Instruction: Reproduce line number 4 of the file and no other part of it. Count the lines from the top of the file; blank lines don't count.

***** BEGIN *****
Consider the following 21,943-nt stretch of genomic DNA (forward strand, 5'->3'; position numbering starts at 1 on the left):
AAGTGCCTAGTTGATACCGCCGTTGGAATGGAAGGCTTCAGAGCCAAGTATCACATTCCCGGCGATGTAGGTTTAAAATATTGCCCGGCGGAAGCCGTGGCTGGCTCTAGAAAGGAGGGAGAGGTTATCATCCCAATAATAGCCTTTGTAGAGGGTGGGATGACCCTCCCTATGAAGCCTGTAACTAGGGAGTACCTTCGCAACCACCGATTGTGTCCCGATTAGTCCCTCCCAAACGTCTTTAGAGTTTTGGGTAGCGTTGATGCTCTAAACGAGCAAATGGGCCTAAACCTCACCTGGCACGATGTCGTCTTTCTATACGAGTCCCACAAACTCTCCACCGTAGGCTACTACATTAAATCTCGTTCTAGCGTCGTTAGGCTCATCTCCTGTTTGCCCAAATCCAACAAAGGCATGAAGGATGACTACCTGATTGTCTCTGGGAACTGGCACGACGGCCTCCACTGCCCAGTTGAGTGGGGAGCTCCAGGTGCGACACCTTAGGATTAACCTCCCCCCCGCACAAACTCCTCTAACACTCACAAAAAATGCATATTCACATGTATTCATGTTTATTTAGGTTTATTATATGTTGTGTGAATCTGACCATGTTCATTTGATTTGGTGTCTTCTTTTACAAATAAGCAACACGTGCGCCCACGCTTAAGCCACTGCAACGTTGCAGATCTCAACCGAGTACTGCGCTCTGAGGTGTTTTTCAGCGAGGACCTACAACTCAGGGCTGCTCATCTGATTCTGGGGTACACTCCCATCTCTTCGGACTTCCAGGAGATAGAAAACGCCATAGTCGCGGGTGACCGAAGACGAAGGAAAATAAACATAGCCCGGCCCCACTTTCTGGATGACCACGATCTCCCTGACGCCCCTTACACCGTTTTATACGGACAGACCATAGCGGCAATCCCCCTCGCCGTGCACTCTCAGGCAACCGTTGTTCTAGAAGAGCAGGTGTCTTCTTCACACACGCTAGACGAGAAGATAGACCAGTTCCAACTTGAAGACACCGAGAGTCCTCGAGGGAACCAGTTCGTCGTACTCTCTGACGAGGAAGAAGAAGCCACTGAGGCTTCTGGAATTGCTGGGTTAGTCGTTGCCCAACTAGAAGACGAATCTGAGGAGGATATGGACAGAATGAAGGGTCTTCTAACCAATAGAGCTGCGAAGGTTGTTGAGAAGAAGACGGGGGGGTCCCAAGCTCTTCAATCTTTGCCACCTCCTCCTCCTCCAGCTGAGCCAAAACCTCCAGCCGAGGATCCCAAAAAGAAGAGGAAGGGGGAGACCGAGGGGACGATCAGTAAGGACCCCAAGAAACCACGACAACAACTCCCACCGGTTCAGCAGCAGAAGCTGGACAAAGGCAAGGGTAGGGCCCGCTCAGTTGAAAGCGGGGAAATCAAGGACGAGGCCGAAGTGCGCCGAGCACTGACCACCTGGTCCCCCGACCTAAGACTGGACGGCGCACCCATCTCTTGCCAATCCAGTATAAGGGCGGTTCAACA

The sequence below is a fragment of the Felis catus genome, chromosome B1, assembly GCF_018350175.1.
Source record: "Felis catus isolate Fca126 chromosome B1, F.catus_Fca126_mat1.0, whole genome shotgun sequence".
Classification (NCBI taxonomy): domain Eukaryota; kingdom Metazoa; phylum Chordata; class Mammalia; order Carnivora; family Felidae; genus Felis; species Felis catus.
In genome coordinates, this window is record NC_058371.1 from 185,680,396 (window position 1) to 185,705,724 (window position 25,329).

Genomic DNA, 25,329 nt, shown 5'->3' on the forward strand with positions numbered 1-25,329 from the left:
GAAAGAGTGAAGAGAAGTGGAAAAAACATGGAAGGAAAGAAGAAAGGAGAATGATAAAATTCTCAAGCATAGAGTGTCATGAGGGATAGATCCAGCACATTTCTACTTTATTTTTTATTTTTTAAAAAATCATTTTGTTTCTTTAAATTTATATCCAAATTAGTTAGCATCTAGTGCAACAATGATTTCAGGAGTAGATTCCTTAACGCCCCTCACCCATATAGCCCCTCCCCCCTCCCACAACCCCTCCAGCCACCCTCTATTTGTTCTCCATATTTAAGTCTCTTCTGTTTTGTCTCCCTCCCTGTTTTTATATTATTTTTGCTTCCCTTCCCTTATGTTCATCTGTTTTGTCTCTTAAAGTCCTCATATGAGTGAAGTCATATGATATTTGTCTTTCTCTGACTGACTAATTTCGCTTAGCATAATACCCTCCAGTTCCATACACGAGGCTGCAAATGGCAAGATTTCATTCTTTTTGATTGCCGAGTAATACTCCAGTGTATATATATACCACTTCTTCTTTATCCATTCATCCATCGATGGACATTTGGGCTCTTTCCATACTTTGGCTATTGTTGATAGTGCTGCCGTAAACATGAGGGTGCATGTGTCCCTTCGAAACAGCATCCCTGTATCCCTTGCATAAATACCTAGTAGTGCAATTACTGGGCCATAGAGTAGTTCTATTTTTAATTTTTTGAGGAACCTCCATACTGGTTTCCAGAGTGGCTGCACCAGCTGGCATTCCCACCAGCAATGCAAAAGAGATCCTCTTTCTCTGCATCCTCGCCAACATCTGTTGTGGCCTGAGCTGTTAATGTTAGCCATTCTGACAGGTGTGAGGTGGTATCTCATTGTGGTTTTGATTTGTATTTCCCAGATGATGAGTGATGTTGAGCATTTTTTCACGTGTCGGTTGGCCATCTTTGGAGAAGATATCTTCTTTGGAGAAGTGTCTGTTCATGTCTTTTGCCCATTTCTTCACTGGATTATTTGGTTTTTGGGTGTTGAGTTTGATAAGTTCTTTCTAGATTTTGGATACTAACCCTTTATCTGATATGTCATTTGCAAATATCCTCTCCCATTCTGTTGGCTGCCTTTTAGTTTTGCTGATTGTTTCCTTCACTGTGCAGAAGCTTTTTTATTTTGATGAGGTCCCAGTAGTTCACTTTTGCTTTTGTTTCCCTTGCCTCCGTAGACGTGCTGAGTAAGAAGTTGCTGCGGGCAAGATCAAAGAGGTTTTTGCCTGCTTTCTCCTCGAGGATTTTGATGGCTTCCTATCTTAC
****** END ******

Source record: "Felis catus isolate Fca126 chromosome B1, F.catus_Fca126_mat1.0, whole genome shotgun sequence".